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Stocks to Watch: CHK, HLF & More

Tuesday, 1 May 2012 | 4:38 PM ET

Check out which companies are making headlines after-the-bell Tuesday:

Broadcom - The chipmaker posted quarterly results that topped expectations, reporting earnings of 65 cents a share, excluding items, on revenue of $1.83 billion. Wall Street expected the company to report a profit of 55 cents a share on sales of $1.80 billion. Shares moved between small gains and losses in extended-hours trading. (Click for after-hours quotes.)

CBS - The media giant beat expectations, posting a profit of 54 cents a share on revenue of $3.92 billion. Analysts expected the firm to hand in earnings of 44 cents a share on sales of $3.78 billion. Shares rose in after-hours trading. (Click for after-hours quotes.)

Chesapeake - The energy company reported quarterly results that missed Wall Street expectations, posting earnings of 18 cents a share, ex-items, on sales of $2.4 billion. Analysts projected the firm to post a profit of 29 cents a share, on revenue of $2.75 billion. Shares declined in after-hours trading, giving back strong gains from the regular session. (Click for after-hours quotes.)

Earlier, the company announced it would replace CEO and founder Aubrey McClendon with a non-executive chairman in the near future and will also end a controversial program a year-and-a-half before the program was scheduled to close.

Tripadvisor - The travel website posted earnings that beat expectations. The firm posted a profit of 35 cents a share, ex-items, on revenue of $184 million. Wall Street expected the company to hand in earnings of 34 cents a share on sales of $174 million. Shares surged sharply in after-hours trading. (Click for after-hours quotes.)

Opentable - The restaurant reservation website posted better-than-expected earnings, but missed revenue estimates. The firm also handed in a weak outlook for the quarter and full-year, pushing shares sharply lower in extended-hours trading. (Click for after-hours quotes.)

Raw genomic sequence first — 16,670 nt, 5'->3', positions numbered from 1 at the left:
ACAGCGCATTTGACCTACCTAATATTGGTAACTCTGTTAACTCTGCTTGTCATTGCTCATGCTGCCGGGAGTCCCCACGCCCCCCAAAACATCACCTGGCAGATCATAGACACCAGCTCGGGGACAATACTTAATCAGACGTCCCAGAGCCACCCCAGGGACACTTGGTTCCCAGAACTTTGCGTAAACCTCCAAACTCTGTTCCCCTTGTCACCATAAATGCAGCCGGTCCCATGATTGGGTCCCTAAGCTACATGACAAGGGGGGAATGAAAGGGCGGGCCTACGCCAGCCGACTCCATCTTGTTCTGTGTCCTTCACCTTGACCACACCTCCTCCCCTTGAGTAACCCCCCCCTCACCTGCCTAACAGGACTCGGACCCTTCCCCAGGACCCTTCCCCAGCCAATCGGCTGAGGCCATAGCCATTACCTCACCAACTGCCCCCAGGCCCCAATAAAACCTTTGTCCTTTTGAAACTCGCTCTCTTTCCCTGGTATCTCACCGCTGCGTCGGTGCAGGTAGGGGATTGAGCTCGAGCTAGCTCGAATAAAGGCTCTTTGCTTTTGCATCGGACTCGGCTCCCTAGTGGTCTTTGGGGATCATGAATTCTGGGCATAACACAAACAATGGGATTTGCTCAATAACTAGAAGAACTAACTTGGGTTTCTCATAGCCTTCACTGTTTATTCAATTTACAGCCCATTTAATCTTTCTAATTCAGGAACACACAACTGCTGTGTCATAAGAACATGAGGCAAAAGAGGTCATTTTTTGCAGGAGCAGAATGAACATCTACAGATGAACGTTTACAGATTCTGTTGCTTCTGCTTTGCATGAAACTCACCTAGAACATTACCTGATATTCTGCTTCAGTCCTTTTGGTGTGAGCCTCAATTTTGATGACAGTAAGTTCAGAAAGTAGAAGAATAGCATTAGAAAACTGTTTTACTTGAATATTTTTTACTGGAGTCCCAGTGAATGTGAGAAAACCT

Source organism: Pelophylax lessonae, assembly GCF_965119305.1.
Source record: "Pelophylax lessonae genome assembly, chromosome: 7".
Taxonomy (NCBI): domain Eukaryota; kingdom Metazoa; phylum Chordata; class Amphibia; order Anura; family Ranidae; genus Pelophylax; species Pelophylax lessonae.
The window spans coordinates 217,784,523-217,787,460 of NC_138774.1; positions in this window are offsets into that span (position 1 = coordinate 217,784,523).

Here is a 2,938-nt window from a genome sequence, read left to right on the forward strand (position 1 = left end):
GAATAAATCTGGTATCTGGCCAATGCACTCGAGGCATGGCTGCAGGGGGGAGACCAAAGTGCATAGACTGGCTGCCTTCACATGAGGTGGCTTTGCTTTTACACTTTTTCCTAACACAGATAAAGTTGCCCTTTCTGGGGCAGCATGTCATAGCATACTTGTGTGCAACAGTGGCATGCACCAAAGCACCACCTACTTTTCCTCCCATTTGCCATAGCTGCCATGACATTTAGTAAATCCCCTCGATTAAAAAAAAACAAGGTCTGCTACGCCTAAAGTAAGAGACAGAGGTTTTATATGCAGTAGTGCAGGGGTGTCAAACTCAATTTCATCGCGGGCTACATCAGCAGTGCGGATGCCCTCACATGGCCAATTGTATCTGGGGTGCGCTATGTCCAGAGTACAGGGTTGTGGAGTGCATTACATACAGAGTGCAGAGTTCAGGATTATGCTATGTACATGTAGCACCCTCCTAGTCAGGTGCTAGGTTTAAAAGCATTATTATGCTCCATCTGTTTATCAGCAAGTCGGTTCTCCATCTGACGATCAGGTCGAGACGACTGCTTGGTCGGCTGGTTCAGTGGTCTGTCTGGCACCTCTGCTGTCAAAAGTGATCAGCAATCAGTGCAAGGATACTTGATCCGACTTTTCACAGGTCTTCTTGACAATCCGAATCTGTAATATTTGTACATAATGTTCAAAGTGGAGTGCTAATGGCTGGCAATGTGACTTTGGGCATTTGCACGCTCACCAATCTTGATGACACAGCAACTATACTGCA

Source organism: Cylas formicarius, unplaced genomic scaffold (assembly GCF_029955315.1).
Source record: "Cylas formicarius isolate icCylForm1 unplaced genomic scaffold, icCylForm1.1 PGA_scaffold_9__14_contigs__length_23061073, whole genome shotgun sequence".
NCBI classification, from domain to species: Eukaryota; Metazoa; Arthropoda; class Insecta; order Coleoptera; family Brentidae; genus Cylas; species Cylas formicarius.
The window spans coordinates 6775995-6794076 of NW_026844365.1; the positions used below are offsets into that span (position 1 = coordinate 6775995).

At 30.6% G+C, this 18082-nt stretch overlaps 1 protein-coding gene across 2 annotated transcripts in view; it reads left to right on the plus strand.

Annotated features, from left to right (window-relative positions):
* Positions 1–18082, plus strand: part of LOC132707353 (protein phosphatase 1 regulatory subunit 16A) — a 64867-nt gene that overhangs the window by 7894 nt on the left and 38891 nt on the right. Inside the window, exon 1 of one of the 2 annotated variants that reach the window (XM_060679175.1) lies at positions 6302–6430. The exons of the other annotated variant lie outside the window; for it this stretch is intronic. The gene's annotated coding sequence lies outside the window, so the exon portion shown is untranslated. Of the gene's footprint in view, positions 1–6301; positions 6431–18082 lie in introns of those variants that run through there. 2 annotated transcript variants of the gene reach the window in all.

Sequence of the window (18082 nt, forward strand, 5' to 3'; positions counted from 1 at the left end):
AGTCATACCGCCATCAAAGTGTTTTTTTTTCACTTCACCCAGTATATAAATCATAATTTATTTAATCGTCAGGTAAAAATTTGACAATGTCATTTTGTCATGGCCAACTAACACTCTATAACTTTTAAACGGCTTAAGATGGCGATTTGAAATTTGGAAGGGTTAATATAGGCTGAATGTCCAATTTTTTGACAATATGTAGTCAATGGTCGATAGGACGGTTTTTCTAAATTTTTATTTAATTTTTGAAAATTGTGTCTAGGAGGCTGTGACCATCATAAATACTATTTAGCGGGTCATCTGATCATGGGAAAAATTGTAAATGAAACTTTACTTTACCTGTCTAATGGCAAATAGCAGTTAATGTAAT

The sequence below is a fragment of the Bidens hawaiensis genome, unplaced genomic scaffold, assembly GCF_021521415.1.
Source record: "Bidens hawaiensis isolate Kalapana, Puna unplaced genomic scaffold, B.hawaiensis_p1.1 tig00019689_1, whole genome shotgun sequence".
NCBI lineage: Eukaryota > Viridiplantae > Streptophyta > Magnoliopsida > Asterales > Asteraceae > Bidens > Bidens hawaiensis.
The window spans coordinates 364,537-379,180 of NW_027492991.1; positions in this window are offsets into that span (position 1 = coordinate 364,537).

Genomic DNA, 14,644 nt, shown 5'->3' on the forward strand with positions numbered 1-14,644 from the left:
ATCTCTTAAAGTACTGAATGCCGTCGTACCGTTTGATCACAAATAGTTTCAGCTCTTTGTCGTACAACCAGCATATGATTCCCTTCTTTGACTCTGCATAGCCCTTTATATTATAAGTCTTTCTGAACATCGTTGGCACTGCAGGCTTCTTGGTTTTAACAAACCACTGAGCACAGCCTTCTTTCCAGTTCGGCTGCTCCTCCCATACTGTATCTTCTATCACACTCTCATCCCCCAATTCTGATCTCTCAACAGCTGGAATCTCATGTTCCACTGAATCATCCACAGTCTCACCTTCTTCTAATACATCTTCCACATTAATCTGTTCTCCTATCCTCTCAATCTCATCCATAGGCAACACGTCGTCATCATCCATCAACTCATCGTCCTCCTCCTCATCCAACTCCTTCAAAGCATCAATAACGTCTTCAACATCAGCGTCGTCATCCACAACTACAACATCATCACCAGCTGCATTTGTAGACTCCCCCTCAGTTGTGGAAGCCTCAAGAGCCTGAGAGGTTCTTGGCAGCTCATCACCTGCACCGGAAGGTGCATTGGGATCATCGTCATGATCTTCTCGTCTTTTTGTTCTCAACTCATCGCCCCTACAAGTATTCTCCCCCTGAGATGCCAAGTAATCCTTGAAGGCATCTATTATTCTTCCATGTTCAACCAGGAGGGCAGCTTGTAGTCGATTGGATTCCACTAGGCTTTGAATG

True Religion Apparel - The high-end denim maker posted quarterly results that beat expectations, thanks to strong same-store sales in its U.S. retail stores. The company also initiated a quarterly dividend of 20 cents a share and approved a $30 million stock repurchase program. The stock soared in extended-hours trading. (Click for after-hours quotes.)

Herbalife - The global nutrition company responded to its stock plunge following comments from short-seller David Einhorn.

"Einhorn's questions raised no new subjects or concerns," the company said in a press release. "Our business fundamentals are very strong and we are confident in our financials, our disclosures, and our network marketing business method...We believe the drop in Herbalife’s stock price today is a buying opportunity given the strong business fundamentals and our outlook for ongoing success."

Shares edged up in extended-hours trading, following a 20 percent drop during the regular session. (Click for after-hours quotes.)

Motorola Mobility - The handset maker posted earnings that disappointed but revenue topped estimates. The firm posted a loss of 3 cents a share, excluding one-time items, on revenue of $3.08 billion. Analysts expected the company to post earnings of 1 cent a share, on sales of $2.96 billion. Shares of the firm were unchanged in extended-hours trading. (Click for after-hours quotes.)

Genworth Financial - The mortgage guarantor and life insurer announced that its Chairman and CEO Michael Fraizer will be resigning from his post. (Click for after-hours quotes.)

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Questions? Comments? Email us at marketinsider@cnbc.com

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  • Patti Domm

    Patti Domm is CNBC Executive Editor, News, responsible for news coverage of the markets and economy.

  • A CNBC reporter since 1990, Bob Pisani covers Wall Street from the floor of the New York Stock Exchange.

  • Sharon Epperson is CNBC's senior commodities and personal finance correspondent.

  • JeeYeon Park is a writer for CNBC.com. Follow her on Twitter: @JeeYeonParkCNBC

  • Rick Santelli joined CNBC Business News as an on-air editor in 1999, reporting live from the floor of the Chicago Board of Trade.

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